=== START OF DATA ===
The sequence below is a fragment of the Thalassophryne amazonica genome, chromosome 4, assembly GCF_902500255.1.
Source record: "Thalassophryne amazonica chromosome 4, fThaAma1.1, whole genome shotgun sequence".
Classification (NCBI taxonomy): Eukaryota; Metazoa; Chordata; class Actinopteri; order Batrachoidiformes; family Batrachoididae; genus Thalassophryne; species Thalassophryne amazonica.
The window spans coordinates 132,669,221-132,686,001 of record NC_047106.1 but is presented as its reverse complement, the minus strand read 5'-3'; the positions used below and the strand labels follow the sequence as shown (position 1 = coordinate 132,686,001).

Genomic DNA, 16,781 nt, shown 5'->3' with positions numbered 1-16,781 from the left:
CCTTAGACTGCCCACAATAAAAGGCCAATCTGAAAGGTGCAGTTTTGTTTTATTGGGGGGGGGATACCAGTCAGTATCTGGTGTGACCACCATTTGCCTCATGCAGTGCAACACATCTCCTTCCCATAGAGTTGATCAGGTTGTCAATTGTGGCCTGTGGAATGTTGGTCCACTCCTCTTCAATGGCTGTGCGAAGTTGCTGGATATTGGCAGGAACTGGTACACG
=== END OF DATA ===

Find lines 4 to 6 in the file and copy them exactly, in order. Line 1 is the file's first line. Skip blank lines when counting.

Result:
The window spans coordinates 132,669,221-132,686,001 of record NC_047106.1 but is presented as its reverse complement, the minus strand read 5'-3'; the positions used below and the strand labels follow the sequence as shown (position 1 = coordinate 132,686,001).

Genomic DNA, 16,781 nt, shown 5'->3' with positions numbered 1-16,781 from the left:
CCTTAGACTGCCCACAATAAAAGGCCAATCTGAAAGGTGCAGTTTTGTTTTATTGGGGGGGGGATACCAGTCAGTATCTGGTGTGACCACCATTTGCCTCATGCAGTGCAACACATCTCCTTCCCATAGAGTTGATCAGGTTGTCAATTGTGGCCTGTGGAATGTTGGTCCACTCCTCTTCAATGGCTGTGCGAAGTTGCTGGATATTGGCAGGAACTGGTACACG